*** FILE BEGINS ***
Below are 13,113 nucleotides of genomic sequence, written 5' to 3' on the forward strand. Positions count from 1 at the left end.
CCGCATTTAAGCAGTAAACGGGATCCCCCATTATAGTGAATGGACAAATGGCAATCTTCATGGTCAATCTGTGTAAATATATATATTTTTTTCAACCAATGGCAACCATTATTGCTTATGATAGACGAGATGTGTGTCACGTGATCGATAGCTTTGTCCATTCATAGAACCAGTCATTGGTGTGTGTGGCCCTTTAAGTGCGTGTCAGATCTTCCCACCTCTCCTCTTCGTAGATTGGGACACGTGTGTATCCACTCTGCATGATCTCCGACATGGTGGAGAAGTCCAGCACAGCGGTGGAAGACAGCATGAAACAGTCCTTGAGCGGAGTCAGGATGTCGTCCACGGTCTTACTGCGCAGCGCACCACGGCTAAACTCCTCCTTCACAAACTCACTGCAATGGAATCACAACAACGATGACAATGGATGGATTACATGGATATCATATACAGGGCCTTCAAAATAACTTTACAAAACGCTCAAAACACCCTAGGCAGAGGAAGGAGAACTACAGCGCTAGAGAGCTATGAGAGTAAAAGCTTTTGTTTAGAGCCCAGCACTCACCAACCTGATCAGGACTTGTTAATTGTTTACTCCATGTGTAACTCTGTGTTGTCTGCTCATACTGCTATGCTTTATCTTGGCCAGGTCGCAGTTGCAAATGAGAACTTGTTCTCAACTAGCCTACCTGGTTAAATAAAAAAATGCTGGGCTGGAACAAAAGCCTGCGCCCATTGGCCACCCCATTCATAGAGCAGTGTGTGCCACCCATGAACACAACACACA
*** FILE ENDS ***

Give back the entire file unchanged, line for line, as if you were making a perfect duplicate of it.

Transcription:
Below are 13,113 nucleotides of genomic sequence, written 5' to 3' on the forward strand. Positions count from 1 at the left end.
CCGCATTTAAGCAGTAAACGGGATCCCCCATTATAGTGAATGGACAAATGGCAATCTTCATGGTCAATCTGTGTAAATATATATATTTTTTTCAACCAATGGCAACCATTATTGCTTATGATAGACGAGATGTGTGTCACGTGATCGATAGCTTTGTCCATTCATAGAACCAGTCATTGGTGTGTGTGGCCCTTTAAGTGCGTGTCAGATCTTCCCACCTCTCCTCTTCGTAGATTGGGACACGTGTGTATCCACTCTGCATGATCTCCGACATGGTGGAGAAGTCCAGCACAGCGGTGGAAGACAGCATGAAACAGTCCTTGAGCGGAGTCAGGATGTCGTCCACGGTCTTACTGCGCAGCGCACCACGGCTAAACTCCTCCTTCACAAACTCACTGCAATGGAATCACAACAACGATGACAATGGATGGATTACATGGATATCATATACAGGGCCTTCAAAATAACTTTACAAAACGCTCAAAACACCCTAGGCAGAGGAAGGAGAACTACAGCGCTAGAGAGCTATGAGAGTAAAAGCTTTTGTTTAGAGCCCAGCACTCACCAACCTGATCAGGACTTGTTAATTGTTTACTCCATGTGTAACTCTGTGTTGTCTGCTCATACTGCTATGCTTTATCTTGGCCAGGTCGCAGTTGCAAATGAGAACTTGTTCTCAACTAGCCTACCTGGTTAAATAAAAAAATGCTGGGCTGGAACAAAAGCCTGCGCCCATTGGCCACCCCATTCATAGAGCAGTGTGTGCCACCCATGAACACAACACACA